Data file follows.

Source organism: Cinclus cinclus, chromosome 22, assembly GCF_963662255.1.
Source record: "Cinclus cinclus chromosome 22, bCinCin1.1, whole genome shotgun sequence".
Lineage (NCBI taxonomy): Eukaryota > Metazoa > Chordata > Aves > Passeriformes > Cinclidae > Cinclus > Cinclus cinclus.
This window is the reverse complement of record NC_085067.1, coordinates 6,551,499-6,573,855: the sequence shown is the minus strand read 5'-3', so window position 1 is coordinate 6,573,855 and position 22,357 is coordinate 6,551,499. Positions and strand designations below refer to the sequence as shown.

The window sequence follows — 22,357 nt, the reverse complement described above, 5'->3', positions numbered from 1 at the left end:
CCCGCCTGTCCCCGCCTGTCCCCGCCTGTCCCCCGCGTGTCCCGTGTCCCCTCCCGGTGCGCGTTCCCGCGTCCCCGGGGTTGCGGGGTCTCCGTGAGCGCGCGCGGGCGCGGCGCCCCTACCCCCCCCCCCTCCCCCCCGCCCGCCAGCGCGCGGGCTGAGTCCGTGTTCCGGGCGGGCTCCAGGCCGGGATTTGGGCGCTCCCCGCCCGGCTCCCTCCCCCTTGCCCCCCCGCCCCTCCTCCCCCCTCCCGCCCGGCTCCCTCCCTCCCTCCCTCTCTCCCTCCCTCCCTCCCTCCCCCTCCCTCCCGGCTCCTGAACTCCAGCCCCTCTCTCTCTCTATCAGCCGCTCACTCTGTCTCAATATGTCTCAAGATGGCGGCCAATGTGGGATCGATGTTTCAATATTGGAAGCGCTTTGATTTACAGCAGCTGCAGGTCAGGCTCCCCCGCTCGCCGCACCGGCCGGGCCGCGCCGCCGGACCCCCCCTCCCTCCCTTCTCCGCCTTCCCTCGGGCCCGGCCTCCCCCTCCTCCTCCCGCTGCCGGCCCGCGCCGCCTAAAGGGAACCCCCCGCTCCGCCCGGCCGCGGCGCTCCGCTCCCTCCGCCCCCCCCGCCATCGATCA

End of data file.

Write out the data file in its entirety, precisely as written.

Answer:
Source organism: Cinclus cinclus, chromosome 22, assembly GCF_963662255.1.
Source record: "Cinclus cinclus chromosome 22, bCinCin1.1, whole genome shotgun sequence".
Lineage (NCBI taxonomy): Eukaryota > Metazoa > Chordata > Aves > Passeriformes > Cinclidae > Cinclus > Cinclus cinclus.
This window is the reverse complement of record NC_085067.1, coordinates 6,551,499-6,573,855: the sequence shown is the minus strand read 5'-3', so window position 1 is coordinate 6,573,855 and position 22,357 is coordinate 6,551,499. Positions and strand designations below refer to the sequence as shown.

The window sequence follows — 22,357 nt, the reverse complement described above, 5'->3', positions numbered from 1 at the left end:
CCCGCCTGTCCCCGCCTGTCCCCGCCTGTCCCCCGCGTGTCCCGTGTCCCCTCCCGGTGCGCGTTCCCGCGTCCCCGGGGTTGCGGGGTCTCCGTGAGCGCGCGCGGGCGCGGCGCCCCTACCCCCCCCCCCTCCCCCCCGCCCGCCAGCGCGCGGGCTGAGTCCGTGTTCCGGGCGGGCTCCAGGCCGGGATTTGGGCGCTCCCCGCCCGGCTCCCTCCCCCTTGCCCCCCCGCCCCTCCTCCCCCCTCCCGCCCGGCTCCCTCCCTCCCTCCCTCTCTCCCTCCCTCCCTCCCTCCCCCTCCCTCCCGGCTCCTGAACTCCAGCCCCTCTCTCTCTCTATCAGCCGCTCACTCTGTCTCAATATGTCTCAAGATGGCGGCCAATGTGGGATCGATGTTTCAATATTGGAAGCGCTTTGATTTACAGCAGCTGCAGGTCAGGCTCCCCCGCTCGCCGCACCGGCCGGGCCGCGCCGCCGGACCCCCCCTCCCTCCCTTCTCCGCCTTCCCTCGGGCCCGGCCTCCCCCTCCTCCTCCCGCTGCCGGCCCGCGCCGCCTAAAGGGAACCCCCCGCTCCGCCCGGCCGCGGCGCTCCGCTCCCTCCGCCCCCCCCGCCATCGATCA